Rowan Williams is no longer archbishop of Canterbury but that doesn’t mean we can’t still write about him! I was struck by the conjunction of two things: that Williams was a theologian whose work always emphasized ecclesiology and that he served as archbishop in the middle of what might be called an ecclesiological crisis. That interest gave rise to the recent article published in Ecclesiology titled, “Patiently Living with Difference: Rowan Williams’ Archiepiscopal Ecclesiology and the Proposed Anglican Covenant”:
“…we have reviewed Williams’ goal of mature, trust-full relationships in which people recognize that they must receive from those who are different to them even as they acknowledge their inability to do so. This is a compelling vision for the world of the twenty-first century, and a deeply prophetic one that deserves to be preached and made the basis of the church’s existence. The way to do so is not, I think, to insist upon adoption of a particular document and limited set of principles. Rather, the solution seems to be to articulate this vision while patiently honoring its process, a Williamsian solution if there ever was one. This will not please all Anglicans nor will it necessarily diminish the damaging rhetoric that abounds on all sides. But Williams’ own words seem pertinent here: ‘Even in local and prosaic settings, how very tempting it is to say that we want our results now, before the end of the year. We have to justify what we’re doing in the shortest of short terms and that is a curse for churches, universities, charities, community regeneration projects, all sorts of things in our society. And we need deep breaths and long views again.’ Ultimately, perhaps, as the covenant dies, the Communion can take a few deep breaths and return to the long view embodied most compellingly in Williams’ own work.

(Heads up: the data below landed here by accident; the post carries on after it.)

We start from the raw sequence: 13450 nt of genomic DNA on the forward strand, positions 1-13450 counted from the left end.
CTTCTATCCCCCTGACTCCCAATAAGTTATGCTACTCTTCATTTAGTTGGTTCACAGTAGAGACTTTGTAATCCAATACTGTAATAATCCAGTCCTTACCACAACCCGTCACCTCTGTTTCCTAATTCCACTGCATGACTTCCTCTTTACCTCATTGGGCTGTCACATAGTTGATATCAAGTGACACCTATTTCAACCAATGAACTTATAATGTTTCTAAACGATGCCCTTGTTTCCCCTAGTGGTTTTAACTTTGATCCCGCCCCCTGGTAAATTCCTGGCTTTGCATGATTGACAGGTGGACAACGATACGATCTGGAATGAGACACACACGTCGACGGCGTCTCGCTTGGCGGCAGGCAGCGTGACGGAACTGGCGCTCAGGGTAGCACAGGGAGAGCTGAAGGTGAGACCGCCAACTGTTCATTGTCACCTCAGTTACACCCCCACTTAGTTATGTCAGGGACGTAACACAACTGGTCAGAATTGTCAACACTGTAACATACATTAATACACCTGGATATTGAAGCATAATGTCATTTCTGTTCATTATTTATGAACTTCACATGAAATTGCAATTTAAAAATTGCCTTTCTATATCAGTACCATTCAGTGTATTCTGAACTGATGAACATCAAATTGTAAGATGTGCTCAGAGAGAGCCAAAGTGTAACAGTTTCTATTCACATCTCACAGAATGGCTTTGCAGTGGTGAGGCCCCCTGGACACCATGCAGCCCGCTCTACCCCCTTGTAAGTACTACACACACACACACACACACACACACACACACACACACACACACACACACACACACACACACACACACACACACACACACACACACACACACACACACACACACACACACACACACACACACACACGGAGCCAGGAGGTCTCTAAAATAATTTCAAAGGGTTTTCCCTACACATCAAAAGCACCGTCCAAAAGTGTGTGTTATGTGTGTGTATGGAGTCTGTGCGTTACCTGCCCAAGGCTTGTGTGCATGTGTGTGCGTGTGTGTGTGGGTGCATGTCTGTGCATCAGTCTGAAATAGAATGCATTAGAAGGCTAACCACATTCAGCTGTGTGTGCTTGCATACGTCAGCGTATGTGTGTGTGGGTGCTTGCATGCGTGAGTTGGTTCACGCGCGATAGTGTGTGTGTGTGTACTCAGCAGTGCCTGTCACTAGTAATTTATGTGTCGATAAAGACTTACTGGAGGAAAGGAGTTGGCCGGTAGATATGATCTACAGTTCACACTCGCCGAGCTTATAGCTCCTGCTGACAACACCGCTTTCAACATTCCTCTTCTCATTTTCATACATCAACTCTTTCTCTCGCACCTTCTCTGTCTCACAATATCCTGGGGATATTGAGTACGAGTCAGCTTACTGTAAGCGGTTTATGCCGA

Williams’s tenure was marked by an inability to say “I have no need of you” — even and especially when so many others were demanding that he do precisely that. This deeply biblical position is surely at the root of any legacy Williams leaves and is, moreover, the place to begin building a church that is “more truly itself.”
There’s no shortage of writing by and about Williams, and for that I am grateful—even when I contribute to that list!